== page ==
Infogineering: The Basics
Infogineering™ is about how to make the information you create and consume more valuable. It provides a structured approach to better handle the information you deal with – either in your personal or work life.
For example, you’ve just spent 15 minutes writing an e-mail. You’re sitting there, looking at the screen, wondering how to make it better. Infogineering gives you a series of things to do just that.
Infogineering sets out to answer three basic questions:
- What (exactly) is information?
How is it different from data and knowledge?
- Why is information valuable?
Why is one piece of information worth more to us than another? Why do we pay more for books than for newspapers?
- How do we make the information we create more valuable?
What generic principles allow us to quickly and easily improve any form of information – e-mails, reports, letters, web pages, etc?
Why is it called “Infogineering”?
The word “Infogineering” is a blend of the words Information and Engineering.
Information comes from the word “Inform.” It gives us a way to store and transfer data and knowledge – and can be written down, recorded on video or audio or spoken. It could be a newspaper, an e-mail, a report, a voicemail message… even a scribble on a sticky-note. Anything that you can extract knowledge from. It could be designed for your own use, or for someone else.
Engineering is the modification of physical objects to change their value. Take a pile of wood, put it through a set of processes (cutting, drilling, screwing together) and you have a chair – which is generally worth more than the bits of wood on their own.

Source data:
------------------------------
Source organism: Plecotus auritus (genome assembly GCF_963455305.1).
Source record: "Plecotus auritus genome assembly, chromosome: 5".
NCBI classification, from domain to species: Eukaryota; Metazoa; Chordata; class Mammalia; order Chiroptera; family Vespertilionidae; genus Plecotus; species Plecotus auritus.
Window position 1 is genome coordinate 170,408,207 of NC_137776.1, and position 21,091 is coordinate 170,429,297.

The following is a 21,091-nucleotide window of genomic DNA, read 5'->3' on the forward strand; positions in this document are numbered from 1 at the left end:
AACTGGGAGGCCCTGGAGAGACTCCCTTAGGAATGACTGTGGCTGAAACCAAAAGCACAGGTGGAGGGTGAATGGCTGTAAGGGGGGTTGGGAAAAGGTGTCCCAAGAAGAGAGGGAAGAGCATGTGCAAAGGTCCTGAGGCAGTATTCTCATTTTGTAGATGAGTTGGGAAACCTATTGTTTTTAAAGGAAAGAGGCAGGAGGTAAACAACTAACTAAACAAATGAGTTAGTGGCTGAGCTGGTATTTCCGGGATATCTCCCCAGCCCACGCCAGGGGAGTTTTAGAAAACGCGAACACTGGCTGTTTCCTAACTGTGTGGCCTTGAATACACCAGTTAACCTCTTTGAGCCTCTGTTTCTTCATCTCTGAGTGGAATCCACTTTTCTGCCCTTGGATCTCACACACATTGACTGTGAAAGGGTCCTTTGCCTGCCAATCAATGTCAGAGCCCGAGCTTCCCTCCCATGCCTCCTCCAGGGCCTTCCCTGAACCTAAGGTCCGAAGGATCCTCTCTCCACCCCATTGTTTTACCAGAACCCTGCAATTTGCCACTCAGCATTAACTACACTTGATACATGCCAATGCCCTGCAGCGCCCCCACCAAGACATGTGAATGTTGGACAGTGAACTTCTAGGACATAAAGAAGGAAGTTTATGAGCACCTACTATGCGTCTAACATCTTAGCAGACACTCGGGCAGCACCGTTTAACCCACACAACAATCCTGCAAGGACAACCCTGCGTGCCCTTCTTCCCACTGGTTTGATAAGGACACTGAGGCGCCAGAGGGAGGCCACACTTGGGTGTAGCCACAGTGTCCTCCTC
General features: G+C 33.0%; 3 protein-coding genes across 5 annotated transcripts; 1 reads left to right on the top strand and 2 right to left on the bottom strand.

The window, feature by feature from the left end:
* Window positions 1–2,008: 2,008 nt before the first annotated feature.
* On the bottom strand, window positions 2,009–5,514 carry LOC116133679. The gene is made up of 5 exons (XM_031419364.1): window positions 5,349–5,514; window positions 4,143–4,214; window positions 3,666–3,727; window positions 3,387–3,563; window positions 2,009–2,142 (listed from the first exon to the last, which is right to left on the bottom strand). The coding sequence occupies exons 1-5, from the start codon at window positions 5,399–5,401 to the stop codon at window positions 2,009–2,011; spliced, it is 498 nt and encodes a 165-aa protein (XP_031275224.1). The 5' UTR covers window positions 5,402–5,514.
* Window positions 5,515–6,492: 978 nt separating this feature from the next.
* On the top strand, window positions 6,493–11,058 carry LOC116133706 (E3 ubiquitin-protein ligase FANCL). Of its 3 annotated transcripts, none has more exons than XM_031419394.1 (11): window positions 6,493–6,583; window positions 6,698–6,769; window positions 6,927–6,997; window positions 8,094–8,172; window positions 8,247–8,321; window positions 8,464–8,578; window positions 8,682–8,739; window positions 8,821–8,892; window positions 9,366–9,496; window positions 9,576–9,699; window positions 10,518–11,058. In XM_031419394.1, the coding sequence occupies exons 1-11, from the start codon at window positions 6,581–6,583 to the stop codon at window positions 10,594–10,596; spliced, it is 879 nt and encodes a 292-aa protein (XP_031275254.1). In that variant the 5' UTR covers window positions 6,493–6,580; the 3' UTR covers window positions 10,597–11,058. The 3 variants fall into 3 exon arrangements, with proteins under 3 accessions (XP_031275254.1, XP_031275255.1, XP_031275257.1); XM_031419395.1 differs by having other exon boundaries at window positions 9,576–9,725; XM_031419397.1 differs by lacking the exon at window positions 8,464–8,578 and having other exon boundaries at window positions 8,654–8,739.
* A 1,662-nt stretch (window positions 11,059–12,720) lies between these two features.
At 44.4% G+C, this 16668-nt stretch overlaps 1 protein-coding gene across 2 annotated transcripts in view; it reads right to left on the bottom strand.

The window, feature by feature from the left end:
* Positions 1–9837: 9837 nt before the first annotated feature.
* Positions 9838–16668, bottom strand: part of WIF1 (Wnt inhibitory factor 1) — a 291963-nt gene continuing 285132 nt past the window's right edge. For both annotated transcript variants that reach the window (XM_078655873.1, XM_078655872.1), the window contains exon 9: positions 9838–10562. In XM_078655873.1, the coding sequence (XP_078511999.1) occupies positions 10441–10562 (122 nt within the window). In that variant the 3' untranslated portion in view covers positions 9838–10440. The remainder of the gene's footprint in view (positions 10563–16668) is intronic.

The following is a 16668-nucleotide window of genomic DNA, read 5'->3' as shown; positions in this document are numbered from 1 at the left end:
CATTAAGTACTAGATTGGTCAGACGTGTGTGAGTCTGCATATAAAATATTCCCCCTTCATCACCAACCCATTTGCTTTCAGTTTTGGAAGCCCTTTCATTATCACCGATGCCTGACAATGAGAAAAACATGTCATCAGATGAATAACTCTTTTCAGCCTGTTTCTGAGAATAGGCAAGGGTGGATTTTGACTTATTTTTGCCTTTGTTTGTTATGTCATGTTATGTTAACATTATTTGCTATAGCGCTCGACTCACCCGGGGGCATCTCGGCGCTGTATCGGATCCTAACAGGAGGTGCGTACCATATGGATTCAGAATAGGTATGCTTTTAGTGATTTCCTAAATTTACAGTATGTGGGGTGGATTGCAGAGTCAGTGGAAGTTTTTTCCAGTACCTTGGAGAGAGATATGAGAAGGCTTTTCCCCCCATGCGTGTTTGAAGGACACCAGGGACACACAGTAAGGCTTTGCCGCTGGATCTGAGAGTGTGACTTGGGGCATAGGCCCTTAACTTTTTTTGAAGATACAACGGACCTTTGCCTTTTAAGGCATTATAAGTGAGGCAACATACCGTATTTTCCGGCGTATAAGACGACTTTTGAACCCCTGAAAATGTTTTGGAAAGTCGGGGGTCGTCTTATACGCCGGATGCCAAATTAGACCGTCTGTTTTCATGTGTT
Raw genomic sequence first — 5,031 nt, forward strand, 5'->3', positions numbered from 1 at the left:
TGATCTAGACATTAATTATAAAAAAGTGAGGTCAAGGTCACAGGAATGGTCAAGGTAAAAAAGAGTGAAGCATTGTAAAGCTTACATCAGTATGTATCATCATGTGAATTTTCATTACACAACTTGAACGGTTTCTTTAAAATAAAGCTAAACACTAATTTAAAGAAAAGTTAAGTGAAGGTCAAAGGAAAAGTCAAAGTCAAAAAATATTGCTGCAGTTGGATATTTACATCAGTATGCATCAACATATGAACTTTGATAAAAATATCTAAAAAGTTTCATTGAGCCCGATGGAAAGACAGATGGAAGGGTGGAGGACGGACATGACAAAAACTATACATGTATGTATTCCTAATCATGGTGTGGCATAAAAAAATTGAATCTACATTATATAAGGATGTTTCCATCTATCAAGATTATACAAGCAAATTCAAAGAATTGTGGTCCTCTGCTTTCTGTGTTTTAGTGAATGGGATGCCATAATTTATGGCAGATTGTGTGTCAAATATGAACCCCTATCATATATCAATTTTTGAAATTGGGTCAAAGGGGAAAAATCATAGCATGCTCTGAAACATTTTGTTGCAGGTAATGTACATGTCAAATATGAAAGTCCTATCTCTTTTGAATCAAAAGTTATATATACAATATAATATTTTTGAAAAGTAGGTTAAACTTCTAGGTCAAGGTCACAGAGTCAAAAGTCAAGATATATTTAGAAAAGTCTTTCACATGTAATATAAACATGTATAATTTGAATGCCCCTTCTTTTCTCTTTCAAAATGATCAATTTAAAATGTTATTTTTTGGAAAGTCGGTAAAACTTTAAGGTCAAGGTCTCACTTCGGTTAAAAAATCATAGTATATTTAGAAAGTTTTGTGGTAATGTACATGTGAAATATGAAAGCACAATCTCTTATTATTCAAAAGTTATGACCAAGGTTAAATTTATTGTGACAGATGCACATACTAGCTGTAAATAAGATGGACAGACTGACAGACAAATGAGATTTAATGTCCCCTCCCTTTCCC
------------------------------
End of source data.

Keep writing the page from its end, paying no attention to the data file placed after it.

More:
Infogineering applies the same principle to information. You take any piece of information, put it through a set of processes (the Infogineering Processes) and you change its value. The aim is to make it more valuable for the person that is going to be using it.
The Infogineering Model
The Infogineering Model lays out how data, information and knowledge lead to decisions. By understanding the relationships between these, and take a wider view of what is going on, we can use information more effectively in our work and lives.
For example, sensors across the world capture facts on the weather (data), then computers turn this into TV forecasts (information), from which we can know (knowledge) what the weather is likely to be tomorrow. We can then choose (decision) to cancel our hiking trip.
If either the information or knowledge we form from it is faulty – we could make the wrong decision.
Where does the value of Information Come From?
According to Infogineering, the value of any information source comes from:
- its ability to entertain us
- its ability to help us make the right decisions
- its tradability
Infogineering is not concerned with entertainment because that is in the realm of art and philosophy.
The main focus is on the decision-making aspect.
The decision-making and tradeability values are related – information workers are often creating information that helps other people to make the right decisions – and they “trade” this for their wages.
Infogineering is about reshaping information to help people make the right decisions as quickly as possible.
The Infogineering Processes
Infogineering has a series of Processes, which provide a systematic way to help you make the information you produce more valuable.
- Layered Complexity
- Icons and Graphics